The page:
Cyntia Enloe maps out colonial constructions of nation and gender, arguing that it is necessary to understand these constructions (and the histories of conquest), if we are to understand how gender is mobilized in nationalist movements.
Media, including postcards, photographs and nostalgic Hollywood cinema, are key parts of this construction.
1. What were some of the racialized and gendered meanings behind colonial constructions of masculinity?
2. How did colonial postcards reflect as well as participate in the construction of colonial masculinity? More particularly, how did images of women from colonized areas participate in the construction of colonial masculinity?
3. What does Enloe mean by Hollywood nostalgia? How has Hollywood film participated in these constructions? Can you think of any examples of the kind of colonial nostalgia that Enloe mentions? What do you think are its implications?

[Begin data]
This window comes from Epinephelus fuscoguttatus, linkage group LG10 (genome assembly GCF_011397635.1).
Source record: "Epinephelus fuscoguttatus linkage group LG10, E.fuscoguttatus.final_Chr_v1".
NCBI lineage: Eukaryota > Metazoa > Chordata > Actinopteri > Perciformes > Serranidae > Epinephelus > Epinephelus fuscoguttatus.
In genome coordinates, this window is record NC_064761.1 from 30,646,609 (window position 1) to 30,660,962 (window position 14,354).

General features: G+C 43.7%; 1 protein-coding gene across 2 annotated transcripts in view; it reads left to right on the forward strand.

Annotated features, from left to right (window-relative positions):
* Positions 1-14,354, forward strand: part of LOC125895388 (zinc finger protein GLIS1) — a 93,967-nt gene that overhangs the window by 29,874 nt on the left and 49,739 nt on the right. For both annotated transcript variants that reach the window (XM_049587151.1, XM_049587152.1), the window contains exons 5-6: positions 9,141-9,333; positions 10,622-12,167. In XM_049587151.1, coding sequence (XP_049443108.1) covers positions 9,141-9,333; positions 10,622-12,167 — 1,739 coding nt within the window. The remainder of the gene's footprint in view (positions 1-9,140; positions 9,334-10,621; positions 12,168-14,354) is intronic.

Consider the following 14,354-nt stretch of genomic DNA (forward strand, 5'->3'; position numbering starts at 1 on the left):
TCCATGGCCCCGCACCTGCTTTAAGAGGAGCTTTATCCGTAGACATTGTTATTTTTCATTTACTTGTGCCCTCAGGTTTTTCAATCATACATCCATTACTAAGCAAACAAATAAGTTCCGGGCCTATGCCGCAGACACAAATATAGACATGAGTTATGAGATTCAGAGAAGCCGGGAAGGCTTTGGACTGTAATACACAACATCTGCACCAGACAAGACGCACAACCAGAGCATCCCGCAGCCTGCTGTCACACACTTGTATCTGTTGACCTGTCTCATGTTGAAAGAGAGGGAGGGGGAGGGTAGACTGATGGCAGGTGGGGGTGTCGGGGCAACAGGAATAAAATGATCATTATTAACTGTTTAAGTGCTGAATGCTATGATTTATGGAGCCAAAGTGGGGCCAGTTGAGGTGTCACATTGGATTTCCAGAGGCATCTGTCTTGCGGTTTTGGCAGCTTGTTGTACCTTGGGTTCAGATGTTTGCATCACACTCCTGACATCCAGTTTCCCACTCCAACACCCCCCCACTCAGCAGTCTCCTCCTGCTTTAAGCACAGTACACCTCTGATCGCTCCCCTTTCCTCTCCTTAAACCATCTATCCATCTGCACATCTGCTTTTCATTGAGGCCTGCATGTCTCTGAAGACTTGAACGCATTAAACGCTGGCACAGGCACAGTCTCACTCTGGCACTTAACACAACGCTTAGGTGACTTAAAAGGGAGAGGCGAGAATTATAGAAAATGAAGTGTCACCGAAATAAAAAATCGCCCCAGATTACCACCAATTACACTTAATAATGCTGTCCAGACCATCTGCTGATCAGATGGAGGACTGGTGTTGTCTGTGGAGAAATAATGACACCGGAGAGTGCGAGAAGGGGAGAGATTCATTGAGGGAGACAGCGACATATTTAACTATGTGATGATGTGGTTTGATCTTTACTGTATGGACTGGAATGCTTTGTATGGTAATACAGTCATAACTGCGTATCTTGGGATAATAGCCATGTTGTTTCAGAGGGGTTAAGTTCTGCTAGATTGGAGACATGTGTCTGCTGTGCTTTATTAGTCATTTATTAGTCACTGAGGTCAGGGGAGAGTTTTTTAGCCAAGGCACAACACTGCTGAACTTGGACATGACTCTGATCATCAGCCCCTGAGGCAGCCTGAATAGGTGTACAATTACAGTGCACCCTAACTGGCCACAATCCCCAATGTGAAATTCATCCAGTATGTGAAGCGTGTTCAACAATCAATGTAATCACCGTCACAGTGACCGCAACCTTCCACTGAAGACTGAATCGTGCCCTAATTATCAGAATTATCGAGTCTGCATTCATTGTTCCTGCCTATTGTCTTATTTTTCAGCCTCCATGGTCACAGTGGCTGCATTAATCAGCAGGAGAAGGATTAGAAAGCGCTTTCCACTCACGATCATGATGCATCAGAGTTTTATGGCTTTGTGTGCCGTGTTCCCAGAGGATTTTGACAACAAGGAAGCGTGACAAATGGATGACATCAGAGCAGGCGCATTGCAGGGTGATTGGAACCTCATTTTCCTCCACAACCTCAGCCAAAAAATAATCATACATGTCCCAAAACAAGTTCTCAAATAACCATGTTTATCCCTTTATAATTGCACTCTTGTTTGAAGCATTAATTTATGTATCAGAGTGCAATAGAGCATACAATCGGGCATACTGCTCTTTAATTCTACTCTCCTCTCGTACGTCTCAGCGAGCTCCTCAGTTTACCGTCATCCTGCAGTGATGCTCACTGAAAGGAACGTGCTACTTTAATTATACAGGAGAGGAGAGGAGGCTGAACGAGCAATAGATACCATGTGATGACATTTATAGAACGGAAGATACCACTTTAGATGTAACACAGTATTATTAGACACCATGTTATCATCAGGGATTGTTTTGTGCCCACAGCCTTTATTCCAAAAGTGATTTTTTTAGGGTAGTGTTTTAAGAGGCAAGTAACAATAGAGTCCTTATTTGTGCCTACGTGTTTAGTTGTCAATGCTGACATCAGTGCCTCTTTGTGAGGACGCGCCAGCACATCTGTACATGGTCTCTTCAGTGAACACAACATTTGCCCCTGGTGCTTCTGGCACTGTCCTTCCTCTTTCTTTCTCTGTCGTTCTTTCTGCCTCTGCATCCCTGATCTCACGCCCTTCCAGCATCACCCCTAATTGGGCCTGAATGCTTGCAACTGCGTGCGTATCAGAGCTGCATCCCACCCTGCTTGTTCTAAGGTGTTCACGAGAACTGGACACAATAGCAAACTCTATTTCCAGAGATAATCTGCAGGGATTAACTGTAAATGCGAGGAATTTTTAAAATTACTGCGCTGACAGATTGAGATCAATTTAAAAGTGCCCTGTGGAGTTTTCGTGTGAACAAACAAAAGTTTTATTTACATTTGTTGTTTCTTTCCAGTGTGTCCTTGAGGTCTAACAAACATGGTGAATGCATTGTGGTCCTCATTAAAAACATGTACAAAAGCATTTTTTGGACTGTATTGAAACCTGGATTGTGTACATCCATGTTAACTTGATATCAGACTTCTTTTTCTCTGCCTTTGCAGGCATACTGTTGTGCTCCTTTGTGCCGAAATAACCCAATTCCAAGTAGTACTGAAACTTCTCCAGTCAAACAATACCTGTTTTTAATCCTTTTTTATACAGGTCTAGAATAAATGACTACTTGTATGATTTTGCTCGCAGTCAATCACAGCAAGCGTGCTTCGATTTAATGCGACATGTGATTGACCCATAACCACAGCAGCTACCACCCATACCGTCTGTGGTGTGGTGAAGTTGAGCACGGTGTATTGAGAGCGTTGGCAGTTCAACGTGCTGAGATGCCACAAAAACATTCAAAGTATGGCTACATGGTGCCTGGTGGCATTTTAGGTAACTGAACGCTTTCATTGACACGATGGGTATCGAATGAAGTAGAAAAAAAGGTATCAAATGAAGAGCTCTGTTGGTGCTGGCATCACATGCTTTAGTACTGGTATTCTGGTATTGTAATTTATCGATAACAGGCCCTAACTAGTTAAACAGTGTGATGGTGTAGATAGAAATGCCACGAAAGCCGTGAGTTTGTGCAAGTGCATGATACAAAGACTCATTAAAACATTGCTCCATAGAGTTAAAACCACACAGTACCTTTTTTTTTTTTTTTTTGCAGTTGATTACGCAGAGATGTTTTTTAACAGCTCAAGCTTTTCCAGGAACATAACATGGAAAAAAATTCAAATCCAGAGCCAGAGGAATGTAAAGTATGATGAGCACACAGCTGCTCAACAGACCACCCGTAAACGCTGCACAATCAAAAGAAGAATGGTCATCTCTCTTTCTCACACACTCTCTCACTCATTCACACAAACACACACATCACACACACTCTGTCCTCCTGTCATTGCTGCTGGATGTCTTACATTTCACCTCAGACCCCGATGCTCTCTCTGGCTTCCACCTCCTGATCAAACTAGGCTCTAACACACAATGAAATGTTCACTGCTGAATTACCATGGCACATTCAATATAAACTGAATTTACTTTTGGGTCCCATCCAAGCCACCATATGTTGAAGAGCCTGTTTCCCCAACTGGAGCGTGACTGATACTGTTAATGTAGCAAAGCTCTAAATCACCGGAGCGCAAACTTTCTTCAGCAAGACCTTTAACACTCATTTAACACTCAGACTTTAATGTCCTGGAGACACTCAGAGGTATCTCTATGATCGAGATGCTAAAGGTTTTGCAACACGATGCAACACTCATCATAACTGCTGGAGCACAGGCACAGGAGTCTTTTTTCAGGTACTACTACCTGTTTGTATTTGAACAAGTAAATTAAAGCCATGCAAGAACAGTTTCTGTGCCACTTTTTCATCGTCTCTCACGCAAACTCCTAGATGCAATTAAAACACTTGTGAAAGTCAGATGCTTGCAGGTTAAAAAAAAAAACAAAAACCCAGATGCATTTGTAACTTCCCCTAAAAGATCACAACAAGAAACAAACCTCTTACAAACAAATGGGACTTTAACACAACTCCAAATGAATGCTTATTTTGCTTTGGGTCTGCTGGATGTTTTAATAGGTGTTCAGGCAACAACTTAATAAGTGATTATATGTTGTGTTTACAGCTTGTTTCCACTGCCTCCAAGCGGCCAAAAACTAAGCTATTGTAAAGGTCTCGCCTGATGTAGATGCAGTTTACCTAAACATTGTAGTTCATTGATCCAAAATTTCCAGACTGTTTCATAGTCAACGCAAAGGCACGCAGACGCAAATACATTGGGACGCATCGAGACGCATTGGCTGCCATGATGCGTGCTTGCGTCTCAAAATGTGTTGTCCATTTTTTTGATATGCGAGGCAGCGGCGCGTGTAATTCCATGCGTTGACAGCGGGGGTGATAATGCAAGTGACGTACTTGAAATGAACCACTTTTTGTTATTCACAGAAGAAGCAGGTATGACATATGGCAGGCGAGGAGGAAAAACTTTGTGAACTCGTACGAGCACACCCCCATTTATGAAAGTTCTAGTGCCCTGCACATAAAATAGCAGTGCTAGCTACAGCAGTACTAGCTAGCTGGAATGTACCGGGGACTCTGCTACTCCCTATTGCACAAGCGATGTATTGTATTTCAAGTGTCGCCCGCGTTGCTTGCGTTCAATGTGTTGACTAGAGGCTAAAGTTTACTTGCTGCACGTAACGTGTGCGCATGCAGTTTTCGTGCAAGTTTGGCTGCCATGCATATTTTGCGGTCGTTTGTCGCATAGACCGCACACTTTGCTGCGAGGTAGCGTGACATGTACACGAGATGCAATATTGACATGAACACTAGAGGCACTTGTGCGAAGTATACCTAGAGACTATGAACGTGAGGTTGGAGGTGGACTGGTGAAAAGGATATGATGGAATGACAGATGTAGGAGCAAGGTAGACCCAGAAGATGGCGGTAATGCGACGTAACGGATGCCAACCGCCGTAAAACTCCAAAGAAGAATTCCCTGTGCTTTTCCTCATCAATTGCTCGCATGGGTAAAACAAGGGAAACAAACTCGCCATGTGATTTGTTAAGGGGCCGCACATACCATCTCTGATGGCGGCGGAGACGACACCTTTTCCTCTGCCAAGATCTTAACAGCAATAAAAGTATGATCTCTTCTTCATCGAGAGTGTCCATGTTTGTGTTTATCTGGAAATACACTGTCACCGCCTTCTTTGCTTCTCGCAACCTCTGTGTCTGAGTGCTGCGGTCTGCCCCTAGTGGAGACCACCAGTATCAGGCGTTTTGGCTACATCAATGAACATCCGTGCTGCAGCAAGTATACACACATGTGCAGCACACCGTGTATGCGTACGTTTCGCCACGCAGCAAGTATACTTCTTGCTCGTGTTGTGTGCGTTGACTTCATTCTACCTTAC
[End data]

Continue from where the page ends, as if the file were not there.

4. What do colonial constructions of gender render invisible?
5. Why, for Enloe, are these constructions necessary for understanding anti-colonial nationalist movements?
6. How do you think postcards operate in today's media culture? Do you see exoticism in tourist postcards today? If so, how does exoticism work in postcards today? Have you seen legacies of the images that Enloe mentions?
7. Are there ways in which contemporary postcards (or other travel media) communicate meaning and participate in the reproduction of power relations--whether gendered, racialized, or linked to national identity, for example?
8. Do you think this plays a role in the way gender within national movements is constructed and mobilized?
9. Do postcards today participate in the production of gendered forms of nationalism? If so, how? If not, what do you see as differences?